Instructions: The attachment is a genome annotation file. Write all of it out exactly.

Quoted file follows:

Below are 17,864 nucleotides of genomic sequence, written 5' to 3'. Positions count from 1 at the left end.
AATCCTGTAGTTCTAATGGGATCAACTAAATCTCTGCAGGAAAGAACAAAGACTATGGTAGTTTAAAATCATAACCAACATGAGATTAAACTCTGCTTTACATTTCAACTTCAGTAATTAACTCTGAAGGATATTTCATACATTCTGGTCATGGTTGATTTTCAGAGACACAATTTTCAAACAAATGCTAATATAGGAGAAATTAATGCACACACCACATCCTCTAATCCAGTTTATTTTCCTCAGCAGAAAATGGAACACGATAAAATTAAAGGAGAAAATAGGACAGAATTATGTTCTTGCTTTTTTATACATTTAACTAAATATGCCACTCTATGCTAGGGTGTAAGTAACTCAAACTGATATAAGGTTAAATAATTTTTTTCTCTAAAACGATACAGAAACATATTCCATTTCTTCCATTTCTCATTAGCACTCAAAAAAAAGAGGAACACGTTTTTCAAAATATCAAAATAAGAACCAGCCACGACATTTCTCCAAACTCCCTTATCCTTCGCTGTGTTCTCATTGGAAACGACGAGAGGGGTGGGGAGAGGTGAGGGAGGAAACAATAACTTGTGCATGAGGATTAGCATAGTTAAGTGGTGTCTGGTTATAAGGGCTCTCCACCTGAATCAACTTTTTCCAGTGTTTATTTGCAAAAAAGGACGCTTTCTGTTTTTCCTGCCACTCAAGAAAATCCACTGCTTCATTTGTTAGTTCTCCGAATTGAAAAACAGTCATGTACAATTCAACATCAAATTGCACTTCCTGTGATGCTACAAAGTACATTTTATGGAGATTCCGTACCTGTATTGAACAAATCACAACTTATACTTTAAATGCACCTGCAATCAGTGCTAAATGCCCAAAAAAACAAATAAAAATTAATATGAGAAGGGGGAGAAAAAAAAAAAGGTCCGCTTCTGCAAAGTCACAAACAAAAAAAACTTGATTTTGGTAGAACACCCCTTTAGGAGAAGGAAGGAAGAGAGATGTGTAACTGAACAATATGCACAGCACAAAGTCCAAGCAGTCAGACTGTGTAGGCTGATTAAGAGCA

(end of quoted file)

Below are 17,864 nucleotides of genomic sequence, written 5' to 3'. Positions count from 1 at the left end.
AATCCTGTAGTTCTAATGGGATCAACTAAATCTCTGCAGGAAAGAACAAAGACTATGGTAGTTTAAAATCATAACCAACATGAGATTAAACTCTGCTTTACATTTCAACTTCAGTAATTAACTCTGAAGGATATTTCATACATTCTGGTCATGGTTGATTTTCAGAGACACAATTTTCAAACAAATGCTAATATAGGAGAAATTAATGCACACACCACATCCTCTAATCCAGTTTATTTTCCTCAGCAGAAAATGGAACACGATAAAATTAAAGGAGAAAATAGGACAGAATTATGTTCTTGCTTTTTTATACATTTAACTAAATATGCCACTCTATGCTAGGGTGTAAGTAACTCAAACTGATATAAGGTTAAATAATTTTTTTCTCTAAAACGATACAGAAACATATTCCATTTCTTCCATTTCTCATTAGCACTCAAAAAAAAGAGGAACACGTTTTTCAAAATATCAAAATAAGAACCAGCCACGACATTTCTCCAAACTCCCTTATCCTTCGCTGTGTTCTCATTGGAAACGACGAGAGGGGTGGGGAGAGGTGAGGGAGGAAACAATAACTTGTGCATGAGGATTAGCATAGTTAAGTGGTGTCTGGTTATAAGGGCTCTCCACCTGAATCAACTTTTTCCAGTGTTTATTTGCAAAAAAGGACGCTTTCTGTTTTTCCTGCCACTCAAGAAAATCCACTGCTTCATTTGTTAGTTCTCCGAATTGAAAAACAGTCATGTACAATTCAACATCAAATTGCACTTCCTGTGATGCTACAAAGTACATTTTATGGAGATTCCGTACCTGTATTGAACAAATCACAACTTATACTTTAAATGCACCTGCAATCAGTGCTAAATGCCCAAAAAAACAAATAAAAATTAATATGAGAAGGGGGAGAAAAAAAAAAAGGTCCGCTTCTGCAAAGTCACAAACAAAAAAAACTTGATTTTGGTAGAACACCCCTTTAGGAGAAGGAAGGAAGAGAGATGTGTAACTGAACAATATGCACAGCACAAAGTCCAAGCAGTCAGACTGTGTAGGCTGATTAAGAGCA